The mobile phone shooters added unsteadiness to all the other handicaps that small camera users face. But that is alright because most of them will lose the images they take when they drop or lose their phones. It is just passing pixels.

Note: I am actually very grateful to John – a friend – who gets me in to the hot rod show as one of his photo team. I never stalk him when he is seriously busy or seriously stressed. I do not take money from his pocket because there is none in there.

*   I cope with crowds by finding the position I need for the car shot, then setting all the controls, framing the shot, and smiling sweetly. If you stand there long enough smiling even the hardiest crowd gets nervous and goes away.

Bright Sunday Morning

With a new lens and a car show to go to, I had a good reason to get up on Sunday morning. It was a local affair, wanting no more than a 10-minute drive and a $ 5 bill to get in the gate. The exhibitors were there because they love showing off their cars and the spectators were there because they love looking at them…and that means that there was a good vibe all round. Most car shows have this, but the Curtin FM show has more than most.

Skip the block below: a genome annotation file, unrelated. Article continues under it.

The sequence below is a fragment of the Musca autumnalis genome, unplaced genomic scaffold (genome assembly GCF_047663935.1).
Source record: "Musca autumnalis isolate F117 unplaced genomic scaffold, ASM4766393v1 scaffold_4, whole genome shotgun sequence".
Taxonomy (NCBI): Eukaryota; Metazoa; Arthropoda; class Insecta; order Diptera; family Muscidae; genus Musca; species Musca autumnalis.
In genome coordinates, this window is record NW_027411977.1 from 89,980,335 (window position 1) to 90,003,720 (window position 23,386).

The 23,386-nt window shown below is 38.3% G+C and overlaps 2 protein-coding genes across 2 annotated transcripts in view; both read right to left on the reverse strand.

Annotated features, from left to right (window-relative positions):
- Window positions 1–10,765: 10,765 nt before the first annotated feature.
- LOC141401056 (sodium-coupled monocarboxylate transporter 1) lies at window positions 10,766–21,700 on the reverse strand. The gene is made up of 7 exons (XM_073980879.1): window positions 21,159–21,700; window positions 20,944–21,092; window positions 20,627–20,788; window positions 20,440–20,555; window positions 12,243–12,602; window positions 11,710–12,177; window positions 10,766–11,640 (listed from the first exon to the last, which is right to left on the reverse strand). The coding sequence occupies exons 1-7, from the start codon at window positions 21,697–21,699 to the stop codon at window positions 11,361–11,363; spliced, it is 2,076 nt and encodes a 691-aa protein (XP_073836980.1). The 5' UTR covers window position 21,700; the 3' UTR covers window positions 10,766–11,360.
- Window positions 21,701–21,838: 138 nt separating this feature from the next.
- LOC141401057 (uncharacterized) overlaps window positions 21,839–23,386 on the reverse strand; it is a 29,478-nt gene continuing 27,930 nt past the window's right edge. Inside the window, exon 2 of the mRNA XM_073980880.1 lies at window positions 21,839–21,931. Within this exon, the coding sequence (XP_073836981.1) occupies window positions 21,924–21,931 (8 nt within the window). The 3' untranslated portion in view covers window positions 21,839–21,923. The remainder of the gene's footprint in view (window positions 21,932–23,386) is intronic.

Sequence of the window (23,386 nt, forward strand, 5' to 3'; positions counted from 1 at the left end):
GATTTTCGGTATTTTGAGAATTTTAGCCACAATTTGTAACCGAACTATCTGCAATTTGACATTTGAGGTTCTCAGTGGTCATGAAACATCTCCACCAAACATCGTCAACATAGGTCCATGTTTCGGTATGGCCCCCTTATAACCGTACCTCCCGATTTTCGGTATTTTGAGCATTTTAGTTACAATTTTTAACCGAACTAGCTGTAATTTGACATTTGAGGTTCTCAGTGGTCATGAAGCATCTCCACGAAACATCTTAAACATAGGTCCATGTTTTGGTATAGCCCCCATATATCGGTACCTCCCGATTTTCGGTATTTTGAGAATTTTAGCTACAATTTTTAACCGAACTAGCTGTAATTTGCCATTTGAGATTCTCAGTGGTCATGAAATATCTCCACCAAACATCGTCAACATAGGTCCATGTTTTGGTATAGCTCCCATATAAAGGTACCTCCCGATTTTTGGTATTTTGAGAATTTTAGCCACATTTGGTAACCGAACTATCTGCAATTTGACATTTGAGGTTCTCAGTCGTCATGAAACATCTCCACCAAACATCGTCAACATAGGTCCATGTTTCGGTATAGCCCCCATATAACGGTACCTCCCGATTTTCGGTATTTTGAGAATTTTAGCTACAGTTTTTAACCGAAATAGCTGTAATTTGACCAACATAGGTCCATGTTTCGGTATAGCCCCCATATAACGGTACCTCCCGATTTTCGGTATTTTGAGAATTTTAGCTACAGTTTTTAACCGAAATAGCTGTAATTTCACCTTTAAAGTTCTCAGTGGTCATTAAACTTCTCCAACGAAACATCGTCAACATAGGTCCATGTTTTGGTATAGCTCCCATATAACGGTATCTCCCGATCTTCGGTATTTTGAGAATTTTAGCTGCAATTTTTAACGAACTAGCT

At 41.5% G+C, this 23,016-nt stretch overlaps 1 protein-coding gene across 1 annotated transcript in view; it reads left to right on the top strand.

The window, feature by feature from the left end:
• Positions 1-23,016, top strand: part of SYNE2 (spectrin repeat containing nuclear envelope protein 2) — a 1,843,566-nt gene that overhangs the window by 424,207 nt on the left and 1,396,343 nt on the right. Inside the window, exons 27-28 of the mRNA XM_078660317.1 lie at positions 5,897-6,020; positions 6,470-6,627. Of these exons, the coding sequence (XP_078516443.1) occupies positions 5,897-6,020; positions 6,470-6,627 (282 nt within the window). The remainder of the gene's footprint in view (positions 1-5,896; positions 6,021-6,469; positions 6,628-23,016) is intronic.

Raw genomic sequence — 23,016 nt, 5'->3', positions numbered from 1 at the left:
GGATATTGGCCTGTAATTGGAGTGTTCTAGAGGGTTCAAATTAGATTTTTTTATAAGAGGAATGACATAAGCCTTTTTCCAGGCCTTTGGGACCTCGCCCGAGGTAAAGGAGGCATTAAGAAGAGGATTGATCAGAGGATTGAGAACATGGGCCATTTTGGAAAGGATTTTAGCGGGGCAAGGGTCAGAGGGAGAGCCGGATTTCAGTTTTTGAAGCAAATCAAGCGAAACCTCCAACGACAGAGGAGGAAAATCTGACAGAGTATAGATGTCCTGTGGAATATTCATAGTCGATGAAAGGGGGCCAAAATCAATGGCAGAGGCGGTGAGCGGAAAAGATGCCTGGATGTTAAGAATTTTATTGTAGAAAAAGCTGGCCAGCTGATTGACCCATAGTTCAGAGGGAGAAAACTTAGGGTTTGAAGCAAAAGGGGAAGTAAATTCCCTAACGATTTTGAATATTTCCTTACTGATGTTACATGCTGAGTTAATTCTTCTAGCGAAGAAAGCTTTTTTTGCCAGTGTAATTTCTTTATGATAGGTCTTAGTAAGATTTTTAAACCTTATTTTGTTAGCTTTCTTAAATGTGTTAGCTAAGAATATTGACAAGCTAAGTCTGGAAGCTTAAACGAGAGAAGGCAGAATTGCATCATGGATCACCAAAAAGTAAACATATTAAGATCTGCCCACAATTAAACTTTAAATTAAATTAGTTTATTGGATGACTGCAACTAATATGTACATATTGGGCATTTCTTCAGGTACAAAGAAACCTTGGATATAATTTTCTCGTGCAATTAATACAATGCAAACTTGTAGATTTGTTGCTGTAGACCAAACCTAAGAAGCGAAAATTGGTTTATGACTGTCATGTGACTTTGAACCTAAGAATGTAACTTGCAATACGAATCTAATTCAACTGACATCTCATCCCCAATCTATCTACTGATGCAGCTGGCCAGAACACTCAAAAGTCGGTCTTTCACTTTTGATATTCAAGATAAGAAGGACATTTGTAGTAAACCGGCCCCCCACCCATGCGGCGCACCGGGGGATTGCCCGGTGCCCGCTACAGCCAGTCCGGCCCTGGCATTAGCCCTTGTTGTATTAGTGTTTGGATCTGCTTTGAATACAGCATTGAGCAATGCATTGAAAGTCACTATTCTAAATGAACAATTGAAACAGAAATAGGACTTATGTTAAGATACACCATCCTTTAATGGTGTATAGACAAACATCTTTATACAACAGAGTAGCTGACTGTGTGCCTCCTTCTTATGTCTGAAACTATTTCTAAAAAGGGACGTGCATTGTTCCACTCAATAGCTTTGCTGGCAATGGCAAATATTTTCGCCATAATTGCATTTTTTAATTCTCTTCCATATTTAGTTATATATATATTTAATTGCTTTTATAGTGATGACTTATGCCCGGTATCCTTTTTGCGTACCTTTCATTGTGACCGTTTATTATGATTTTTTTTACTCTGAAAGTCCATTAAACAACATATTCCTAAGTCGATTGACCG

It would have been a tough thing to schedule as there was a competing Show And Shine at the big drag-race complex fifteen miles away. Some car owners might have been hard pressed to select which one to show at…and the spectators would have had to make a one-or-the-other decision. The Curtin show has good food vans, however, so I chose it.

The big bugbear of Western Australian shows is the sun – it shines on a professional basis here and in partnership with a big blue sky it can dominate any outdoor picture. This time I wanted to try shooting with a bare rig – one camera, one lens, no fill flash – to see if it was a viable option for other interstate shows. By and large I think it succeeded and the post-processing power of Lightroom CC saved most of the shadow detail. Cloudier skies could only improve it as autumn and  winter advance.

The freedom of carrying a small retro camera while dressed in unobtrusive old-guy clothes is wonderful. No-one bothers you – if you are a street shooter who can look down into the LCD screen instead of up, I don’t even think that they even see you. it is the best thing to a cloak of invisibility. I don’t even think you have to cover the camera over with tape or fake nameplates to disguise it – no-one cares a hoot.

If you also have a cup of coffee in your left hand no-one will actually see you triggering the shutter. Fujifilm cameras can be set to shut off all shutter sounds and in bright sunshine you don’t need the AF-assist light. Just point and shoot.

Note that the camera coped with the white cars – this has been improved internally from what it was several years ago – or perhaps the post-processing program is better. In any case this will be the camera and lens of choice for future away-day shooting.

The World-Travelled Hobby

Coventry, England…New York, USA…Perth, Australia. Well you don’t get ’em much further apart than that – and you don’t get a tale of resurrection in many other hobbies than that of vintage cars.